Make the Road NY Co-Director Deborah Axt agreed in a statement Sunday that ICE's focus on non-citizens with previous deportation orders was "over-broad," and indicated a shift in tactics. This type of enforcement is legal. Though Obama, who deported a record 400,000 people-plus annually early in his presidency, later narrowed ICE's focus to convicted felons.

"Make no mistake: this definition is broad enough to cover nearly anyone who came to this country to survive, to put food in their children's mouths, or to flee violence and persecution," Axt said.

As for the five men arrested on the North Shore of Staten Island last week, it was not immediately clear if any of the group had criminal convictions on their records. According to the advocacy group Make the Road NY, which first reported the arrests, four of the men were arrested at home early in the morning, and the fifth outside of a courthouse. Politico reports that some of the men have American-born children.

The news of raids has caused panic in immigrant communities across the city. "Already people are choosing not to go to work or operate in their daily lives," Yakupitiyage said.

She added that NYIC acquired the memo "from our networks" in the immigration field, and decided to publish it so that New Yorkers can be as informed as possible. "Yesterday there was a rumor that ICE was in Jackson Heights and that was known to be not true."

Other advocacy groups have stepped up their outreach efforts to support immigrant communities across the city (you can check out our guide to immigrant rights here). On Sunday morning, the Legal Aid Society launched a 24-hour hotline (844-955-3425) for families with ICE detention cases.

"Any New Yorker who has been impacted by these raids or has a basic immigration question can call our hotline for immediate legal assistance—Legal Aid attorneys are standing by and ready to help," said Attorney-in-Chief Seymour W. James Jr. in a statement.

According to the ICE memo, "some" of the individuals arrested last week will face criminal prosecution for illegal entry or re-entry. Those with outstanding deportation orders are "subject to immediate removal." Others are in custody awaiting a hearing before an immigration judge.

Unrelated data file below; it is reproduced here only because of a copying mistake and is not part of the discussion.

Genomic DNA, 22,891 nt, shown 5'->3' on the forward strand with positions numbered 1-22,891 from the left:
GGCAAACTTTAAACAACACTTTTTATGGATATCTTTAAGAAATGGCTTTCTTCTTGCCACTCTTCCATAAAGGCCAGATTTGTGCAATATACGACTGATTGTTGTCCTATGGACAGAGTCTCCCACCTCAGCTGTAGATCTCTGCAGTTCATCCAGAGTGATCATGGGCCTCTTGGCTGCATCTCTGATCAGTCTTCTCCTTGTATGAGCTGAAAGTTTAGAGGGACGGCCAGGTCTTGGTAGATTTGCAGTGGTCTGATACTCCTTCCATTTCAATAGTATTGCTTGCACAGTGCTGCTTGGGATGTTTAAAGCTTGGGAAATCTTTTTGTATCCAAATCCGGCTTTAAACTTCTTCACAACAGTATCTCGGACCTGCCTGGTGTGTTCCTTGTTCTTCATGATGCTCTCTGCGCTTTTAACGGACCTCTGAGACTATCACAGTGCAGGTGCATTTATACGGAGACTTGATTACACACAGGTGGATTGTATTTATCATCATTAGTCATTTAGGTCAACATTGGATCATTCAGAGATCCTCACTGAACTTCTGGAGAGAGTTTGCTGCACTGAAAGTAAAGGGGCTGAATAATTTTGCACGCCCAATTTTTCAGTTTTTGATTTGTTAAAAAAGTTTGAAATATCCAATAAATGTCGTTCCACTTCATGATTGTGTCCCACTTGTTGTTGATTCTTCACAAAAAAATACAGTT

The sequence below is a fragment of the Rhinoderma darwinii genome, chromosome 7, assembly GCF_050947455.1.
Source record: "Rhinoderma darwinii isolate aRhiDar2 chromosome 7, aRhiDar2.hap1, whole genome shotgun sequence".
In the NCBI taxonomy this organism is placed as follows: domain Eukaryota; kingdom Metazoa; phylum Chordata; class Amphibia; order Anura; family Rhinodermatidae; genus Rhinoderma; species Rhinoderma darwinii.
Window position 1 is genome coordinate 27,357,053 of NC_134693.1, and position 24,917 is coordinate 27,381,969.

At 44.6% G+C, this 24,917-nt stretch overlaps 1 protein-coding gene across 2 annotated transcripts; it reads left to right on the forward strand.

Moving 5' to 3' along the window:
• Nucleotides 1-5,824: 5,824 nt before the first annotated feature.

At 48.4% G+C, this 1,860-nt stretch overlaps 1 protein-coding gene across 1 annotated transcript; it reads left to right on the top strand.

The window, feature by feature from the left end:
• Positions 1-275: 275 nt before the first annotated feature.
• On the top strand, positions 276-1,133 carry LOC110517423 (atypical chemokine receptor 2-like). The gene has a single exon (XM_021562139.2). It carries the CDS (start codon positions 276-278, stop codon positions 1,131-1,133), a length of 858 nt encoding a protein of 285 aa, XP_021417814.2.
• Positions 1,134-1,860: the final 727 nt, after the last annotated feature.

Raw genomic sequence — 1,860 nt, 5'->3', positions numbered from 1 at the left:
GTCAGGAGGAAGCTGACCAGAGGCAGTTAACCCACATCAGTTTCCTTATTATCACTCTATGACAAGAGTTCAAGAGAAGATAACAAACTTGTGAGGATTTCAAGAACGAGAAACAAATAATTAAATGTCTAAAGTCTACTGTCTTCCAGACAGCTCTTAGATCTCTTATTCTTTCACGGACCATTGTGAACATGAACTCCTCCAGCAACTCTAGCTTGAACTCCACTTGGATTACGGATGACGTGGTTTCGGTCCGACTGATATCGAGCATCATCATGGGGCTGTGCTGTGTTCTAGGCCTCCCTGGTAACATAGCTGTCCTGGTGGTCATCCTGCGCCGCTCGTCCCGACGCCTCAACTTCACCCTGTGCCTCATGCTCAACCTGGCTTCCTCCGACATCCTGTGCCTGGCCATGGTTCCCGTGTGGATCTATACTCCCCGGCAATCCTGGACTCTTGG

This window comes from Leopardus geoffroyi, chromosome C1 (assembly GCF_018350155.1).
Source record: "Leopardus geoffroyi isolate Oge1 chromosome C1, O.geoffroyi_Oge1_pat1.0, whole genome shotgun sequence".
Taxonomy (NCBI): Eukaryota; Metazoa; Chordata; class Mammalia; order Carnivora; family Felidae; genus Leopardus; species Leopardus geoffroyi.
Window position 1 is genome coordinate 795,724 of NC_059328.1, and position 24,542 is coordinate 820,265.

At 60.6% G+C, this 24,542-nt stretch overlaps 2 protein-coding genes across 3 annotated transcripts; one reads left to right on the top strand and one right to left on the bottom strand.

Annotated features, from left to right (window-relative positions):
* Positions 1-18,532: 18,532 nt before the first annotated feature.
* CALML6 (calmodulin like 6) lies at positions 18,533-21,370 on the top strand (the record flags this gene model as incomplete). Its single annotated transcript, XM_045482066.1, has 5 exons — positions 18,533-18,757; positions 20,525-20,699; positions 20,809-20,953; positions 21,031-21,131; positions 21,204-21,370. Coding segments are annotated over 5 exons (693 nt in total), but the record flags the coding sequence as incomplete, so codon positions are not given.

The Mayor's Office reiterated NYC's existing immigrant protections on Sunday. "New Yorkers should rest assured that City officials, including the NYPD, will never ask about your immigration status and the NYPD will never become immigration enforcement agents," Boeglin stated.

"We will continue to stand with the nearly 40 percent of New Yorkers who are foreign born—documented or undocumented—and we will use all of the tools at our disposal to protect them from any federal overreach," she added.

The NYPD does not inquire about immigration status under most circumstances, and is not obligated to hold New Yorkers at city jails on ICE's behalf, unless an individual has been convicted of one of 170 "violent" felonies.

But the NYPD and Mayor de Blasio have come under fire in recent weeks for their ongoing commitment to so-called “Broken Windows” policing measures that frequently sweep up poor people of color. Broken windows, critics say, puts immigrants at risk, because when noncitizens are arrested, their fingerprints are entered into a database accessible to ICE.

"The NYPD may assure that they will not ask individuals about their immigration status," Immigrant Defense Project communications director Michael Velarde told Gothamist recently. "But for structural reasons, in terms of who and what the department targets, it may still inadvertently aid Trump's hateful deportation agenda."

[UPDATE 6 p.m.] An ICE spokesperson stated late Sunday that ICE "will not confirm an operation prior to its completion, nor will ICE speculate on future operational activities."